This first wave looked at the new medium of the internet as a potential cathexis for writing through the body in order to permit full immersion in the text while exploring a voice without a body. The second wave on ebr turns to technology again, but this time in order to co-opt it for a feminist’s use. Among other essays in this set, Carolyn Guertin describes wave formation in CAE’s “hacktivism,” the use of the internet and the ability to hack to promote social change. Jess Loseby talks about wave formation in terms of the recognition that women are not, in fact, avoiders of technology, but its primary users, especially in the domestic sphere, and most particularly in the kitchen. Why are screwdrivers perceived as tools, she asks, but blenders are not? Why are some tools valued more highly than others? A wave here picks up the wooden spoon and brandishes it in as much to say that technology in all of its forms can erode over time that patriarchal dominion that persists in multiple insidious forms.

David Brooks, in a recent New York Times editorial, insists that “power is in the kitchen.” He writes in response to Linda Hirshman’s The American Prospect article on “choice feminism,” and not merely in response but in rejection of it. Both he and a later editorial in the same newspaper, one by Patricia Cohen, refer to domestic work as “drudgery,” though, and while his reference is in the part of his essay where he is explaining Hirshman’s argument, his word choice is telling. Cohen further explains Hirshman’s essay by saying that feminism “promised liberation … but actually betrayed women by leaving traditional sex roles intact. In short, women were still stuck with the housework and child-rearing.” How do we know this? Through ample statistics drawn from time use analysis that reveal that not only do women spend more time on housework than men, but married women with children spend more time on it than single women with children do.See, for instance, Janeen Baxter; Philip Blumstein & Pepper Schwartz, American Couples (1983); Arlie Hochschild, The Second Shift (1989); http://www.fiu.edu/~westl/family.ppt; Pamela Smock and Mary Noonan’s “Gender, Work, and Family in the U.S.: What Do We Know From Social Science” Research? Someone is not doing his own laundry.

Much of what Hirshman talks about has to do with power. I always tell my students in women’s studies courses to look for the money if they want to look for the power in a situation. Hirshman feels the same way: “The best way to treat work seriously is to find the money. Money is the marker of success in a market economy; it usually accompanies power, and it enables the bearer to wield power, including within the family.”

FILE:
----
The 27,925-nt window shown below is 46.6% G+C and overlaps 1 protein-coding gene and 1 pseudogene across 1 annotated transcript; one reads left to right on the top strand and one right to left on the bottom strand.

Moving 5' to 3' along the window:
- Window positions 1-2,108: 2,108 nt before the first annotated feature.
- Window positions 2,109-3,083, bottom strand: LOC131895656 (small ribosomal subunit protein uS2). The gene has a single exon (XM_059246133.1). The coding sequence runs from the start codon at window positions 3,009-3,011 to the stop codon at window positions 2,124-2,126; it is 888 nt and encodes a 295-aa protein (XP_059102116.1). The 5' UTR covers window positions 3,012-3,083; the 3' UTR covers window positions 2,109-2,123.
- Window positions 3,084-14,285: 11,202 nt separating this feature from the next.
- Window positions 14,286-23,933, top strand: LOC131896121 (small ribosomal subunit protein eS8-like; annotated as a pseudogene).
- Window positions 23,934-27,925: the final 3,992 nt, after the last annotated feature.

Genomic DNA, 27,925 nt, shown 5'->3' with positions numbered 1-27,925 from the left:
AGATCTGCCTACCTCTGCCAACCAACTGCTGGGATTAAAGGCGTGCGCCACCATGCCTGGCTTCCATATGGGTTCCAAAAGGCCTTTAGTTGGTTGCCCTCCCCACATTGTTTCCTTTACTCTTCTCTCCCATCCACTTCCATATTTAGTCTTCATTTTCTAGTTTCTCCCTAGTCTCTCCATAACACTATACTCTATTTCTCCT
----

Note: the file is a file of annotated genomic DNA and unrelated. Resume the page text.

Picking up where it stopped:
I also, however, talk to my students about sex and about how multiple euphemisms for male masturbation indicate not only acceptance of male sexual pleasure, but appreciation of it, while the scarce ones for female masturbation indicate social stigma against female sexual pleasure. Women are not to experience pleasure in sex, nor are they to talk about it. It isn’t even funny. A postfeminist grrl, however, can not only like sex, she can go after it, and she is as likely to play a dominant role in sexual encounters as a man is. These Waves of Girls by Caitlin Fisher, for instance depicts the childhood and early adolescence of a girl who is recognizing herself as a lesbian. This electronic novella (what DO we call these pieces?) is permeated with sex, the sex of the sensuality of the summer day and cotton candy, as well as that of playing doctor or spin the bottle. It is o.k. here for girls to have sex, but even more so, to want it openly and to like it.

Many of these grrls, though, are all alone, fighting out their mission to bring power to the female masses. Like the star of the movie Tank Girl (described in this issue of ebr by Elyce Helford), Stella Vanderzee of Elisabeth Sheffield’s novel Gone is a loner warrior, a warrior in charge of her own destiny. In fighting patrimony and sexual power Stella almost succumbs to Uncle Bucko’s seduction of her. When he comes on to her and she feels a frison of response, she says, “But I don’t have to be like she was those days are long gone just have to remember I’m in the saddle now yeah I’m a space cowboy and this is a whole new world” (197). The new girl, the postfeminist one, still has to remind herself that she is in control, but she is able to do that now and her perception of herself is as someone who is in charge, someone on her own mission, someone on the new frontier.

Do you have self-respect?